The characters are great and there’s a great chemistry between Mark and Axel—I even laughed out loud at the conversation these two guys had after waking in the hospital following an “accident” where one is shot in a… sensitive area. Stone really captures the essence of how guys relate to each other.
I also appreciated how things like racial diversity weren’t lost to humanity even though the world is pretty cohesive (along with populations on the moon/Luna and Mars,) and the diversity didn’t feel forced or cliché. The book had a feel very similar to the human interactions of Mark Cooper’s Merkiaari Wars series, which I enjoyed very much.
It’s a little less heavy than The Expanse, but takes place in a world with a similar feel, sans the injection of dour noir mystery and instead focusing on the adventure and plot (like the Star Trek movies have done). If you liked The Expanse, you will like this book.
I recently read through Pamela Jane’s An Incredible Talent for Existing. Not my type of book, but something grabbed me when she approached me for a review, and then that led to another thing, etc. Life is like that, and ironically so is this book. (That initial thing was that my son used to have one of her children’s books and I recalled the cover when I looked her up.)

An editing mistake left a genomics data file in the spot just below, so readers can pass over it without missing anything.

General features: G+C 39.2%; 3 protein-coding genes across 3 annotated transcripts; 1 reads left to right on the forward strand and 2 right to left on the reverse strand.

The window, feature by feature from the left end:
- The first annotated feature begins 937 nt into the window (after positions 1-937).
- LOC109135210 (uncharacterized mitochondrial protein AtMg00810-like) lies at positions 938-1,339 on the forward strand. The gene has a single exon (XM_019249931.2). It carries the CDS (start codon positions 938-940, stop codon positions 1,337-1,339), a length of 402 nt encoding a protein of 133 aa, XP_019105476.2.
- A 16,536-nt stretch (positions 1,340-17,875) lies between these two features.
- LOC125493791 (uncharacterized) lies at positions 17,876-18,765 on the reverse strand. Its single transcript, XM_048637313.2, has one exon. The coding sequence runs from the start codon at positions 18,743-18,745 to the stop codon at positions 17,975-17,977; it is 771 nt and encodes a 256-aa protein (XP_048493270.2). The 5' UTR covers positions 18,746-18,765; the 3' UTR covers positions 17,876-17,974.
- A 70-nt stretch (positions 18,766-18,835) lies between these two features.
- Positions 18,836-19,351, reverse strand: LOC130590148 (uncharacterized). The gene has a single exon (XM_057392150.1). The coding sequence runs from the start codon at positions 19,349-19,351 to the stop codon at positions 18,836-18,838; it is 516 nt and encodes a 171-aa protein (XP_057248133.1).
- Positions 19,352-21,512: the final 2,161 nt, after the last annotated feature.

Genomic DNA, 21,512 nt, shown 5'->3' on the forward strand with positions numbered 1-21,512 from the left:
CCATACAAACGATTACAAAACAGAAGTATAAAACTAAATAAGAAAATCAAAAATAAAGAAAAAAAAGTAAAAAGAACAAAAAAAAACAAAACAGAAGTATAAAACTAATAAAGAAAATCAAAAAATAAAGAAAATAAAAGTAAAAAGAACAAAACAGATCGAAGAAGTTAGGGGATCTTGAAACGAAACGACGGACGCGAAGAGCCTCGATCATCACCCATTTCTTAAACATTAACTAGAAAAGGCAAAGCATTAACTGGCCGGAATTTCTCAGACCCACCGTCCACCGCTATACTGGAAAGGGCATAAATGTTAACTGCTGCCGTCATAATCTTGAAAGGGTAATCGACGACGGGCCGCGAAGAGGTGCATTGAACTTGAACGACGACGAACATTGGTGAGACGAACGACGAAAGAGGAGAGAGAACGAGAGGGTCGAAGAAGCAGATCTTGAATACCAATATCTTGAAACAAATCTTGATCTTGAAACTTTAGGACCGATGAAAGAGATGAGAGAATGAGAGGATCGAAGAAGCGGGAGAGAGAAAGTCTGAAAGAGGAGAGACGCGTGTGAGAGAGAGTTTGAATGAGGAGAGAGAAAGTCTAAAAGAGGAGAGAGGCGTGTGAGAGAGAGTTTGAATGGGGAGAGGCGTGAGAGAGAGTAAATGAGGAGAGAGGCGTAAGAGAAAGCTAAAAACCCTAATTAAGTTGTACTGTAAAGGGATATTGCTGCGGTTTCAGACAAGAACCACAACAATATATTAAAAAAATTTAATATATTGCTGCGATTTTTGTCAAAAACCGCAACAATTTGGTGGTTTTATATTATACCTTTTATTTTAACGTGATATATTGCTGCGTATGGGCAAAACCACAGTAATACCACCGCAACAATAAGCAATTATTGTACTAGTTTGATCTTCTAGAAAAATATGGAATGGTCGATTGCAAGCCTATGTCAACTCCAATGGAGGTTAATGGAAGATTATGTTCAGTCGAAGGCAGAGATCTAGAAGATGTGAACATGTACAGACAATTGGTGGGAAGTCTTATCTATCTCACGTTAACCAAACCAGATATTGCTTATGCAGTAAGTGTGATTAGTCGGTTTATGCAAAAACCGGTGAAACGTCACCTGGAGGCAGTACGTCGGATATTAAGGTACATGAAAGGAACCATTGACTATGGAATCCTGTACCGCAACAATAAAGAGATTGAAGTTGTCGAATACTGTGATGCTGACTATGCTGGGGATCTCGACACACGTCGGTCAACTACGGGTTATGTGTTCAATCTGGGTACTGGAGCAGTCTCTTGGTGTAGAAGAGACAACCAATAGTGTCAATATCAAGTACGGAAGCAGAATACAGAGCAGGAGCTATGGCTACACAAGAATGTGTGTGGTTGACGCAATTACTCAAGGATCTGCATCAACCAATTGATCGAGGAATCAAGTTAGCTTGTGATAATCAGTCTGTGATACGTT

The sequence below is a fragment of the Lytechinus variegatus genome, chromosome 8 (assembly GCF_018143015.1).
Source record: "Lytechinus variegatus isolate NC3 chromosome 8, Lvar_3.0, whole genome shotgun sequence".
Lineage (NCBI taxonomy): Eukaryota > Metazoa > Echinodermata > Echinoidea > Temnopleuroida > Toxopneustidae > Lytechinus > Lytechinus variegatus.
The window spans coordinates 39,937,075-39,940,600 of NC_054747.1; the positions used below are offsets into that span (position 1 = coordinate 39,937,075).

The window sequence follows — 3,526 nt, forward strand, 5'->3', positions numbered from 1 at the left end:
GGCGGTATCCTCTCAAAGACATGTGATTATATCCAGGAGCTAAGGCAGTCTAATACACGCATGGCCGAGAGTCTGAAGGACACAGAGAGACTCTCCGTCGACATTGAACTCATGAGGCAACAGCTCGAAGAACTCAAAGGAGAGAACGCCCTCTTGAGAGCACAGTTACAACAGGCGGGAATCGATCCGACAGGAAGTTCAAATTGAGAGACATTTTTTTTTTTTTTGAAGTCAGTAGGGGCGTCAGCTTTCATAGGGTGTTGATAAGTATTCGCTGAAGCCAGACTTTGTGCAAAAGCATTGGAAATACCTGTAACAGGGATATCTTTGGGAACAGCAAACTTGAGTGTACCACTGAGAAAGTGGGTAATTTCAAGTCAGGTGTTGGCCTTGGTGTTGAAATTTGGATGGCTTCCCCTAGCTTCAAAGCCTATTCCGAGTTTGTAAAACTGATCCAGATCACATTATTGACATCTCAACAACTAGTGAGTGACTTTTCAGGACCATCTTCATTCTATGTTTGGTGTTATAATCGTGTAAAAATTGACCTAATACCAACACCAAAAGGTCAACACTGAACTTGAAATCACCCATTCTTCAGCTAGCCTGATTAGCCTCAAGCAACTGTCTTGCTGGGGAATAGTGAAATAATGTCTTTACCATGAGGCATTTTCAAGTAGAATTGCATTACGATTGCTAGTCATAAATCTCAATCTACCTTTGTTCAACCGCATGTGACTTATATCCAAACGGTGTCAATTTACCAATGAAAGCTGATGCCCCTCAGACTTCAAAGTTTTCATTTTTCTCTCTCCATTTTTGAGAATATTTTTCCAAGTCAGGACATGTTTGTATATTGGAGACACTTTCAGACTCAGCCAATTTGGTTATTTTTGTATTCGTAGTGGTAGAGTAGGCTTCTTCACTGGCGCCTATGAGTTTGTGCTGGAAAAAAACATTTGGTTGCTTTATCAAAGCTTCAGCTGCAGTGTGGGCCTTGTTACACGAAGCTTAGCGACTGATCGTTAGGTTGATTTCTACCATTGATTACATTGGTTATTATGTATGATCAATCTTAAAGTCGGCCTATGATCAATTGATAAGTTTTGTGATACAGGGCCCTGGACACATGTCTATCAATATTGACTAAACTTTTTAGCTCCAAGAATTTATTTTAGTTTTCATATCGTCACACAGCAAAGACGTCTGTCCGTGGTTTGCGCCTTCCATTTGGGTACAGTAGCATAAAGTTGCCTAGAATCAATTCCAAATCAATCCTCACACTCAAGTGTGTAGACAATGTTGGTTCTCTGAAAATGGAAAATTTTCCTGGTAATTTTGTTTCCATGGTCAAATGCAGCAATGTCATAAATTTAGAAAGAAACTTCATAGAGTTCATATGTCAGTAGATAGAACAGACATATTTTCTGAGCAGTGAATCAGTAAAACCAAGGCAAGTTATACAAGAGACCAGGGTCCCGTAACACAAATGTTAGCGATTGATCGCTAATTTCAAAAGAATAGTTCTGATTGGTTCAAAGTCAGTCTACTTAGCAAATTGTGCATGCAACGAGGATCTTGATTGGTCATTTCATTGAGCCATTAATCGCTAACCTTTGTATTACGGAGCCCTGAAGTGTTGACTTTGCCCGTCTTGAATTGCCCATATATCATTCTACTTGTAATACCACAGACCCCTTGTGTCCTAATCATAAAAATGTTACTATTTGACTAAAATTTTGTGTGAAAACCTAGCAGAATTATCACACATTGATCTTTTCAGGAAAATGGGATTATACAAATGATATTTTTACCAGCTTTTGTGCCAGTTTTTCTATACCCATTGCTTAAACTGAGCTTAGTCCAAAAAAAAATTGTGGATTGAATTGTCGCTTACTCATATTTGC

Much of the book is interlaced with what inspires and motivates her. Frank Baum’s Oz seems to weave through most of Jane’s life as she describes her life with an effortless narration that sounds so much like my own inner voice that I had to laugh at some of her tongue in cheek gaffes that were so relatable and also so vivid that I might have actually been there. I suspect that most readers will feel the same and that it’s a byproduct of talented writing.
The writing is excellent in form and function and I’d recommend it especially for people who like memoirs or autobiographies as it reads as something of an autobiography of an everyman (or everywoman) from the 1960s and beyond.
I write this just coming off a meeting with a half dozen fiction writers who ran a panel discussion on inspiration. That might be why Jane’s affection for Oz seemed so prominent to me; we all have things that inspire us, lead us, and guide us to a better world (one of our own making, for fiction authors). Pamela Jane’s book really demonstrates what inspiration and hope in a better tomorrow looks like as lived out in her own life—all the blemishes, blunders, and self doubt included.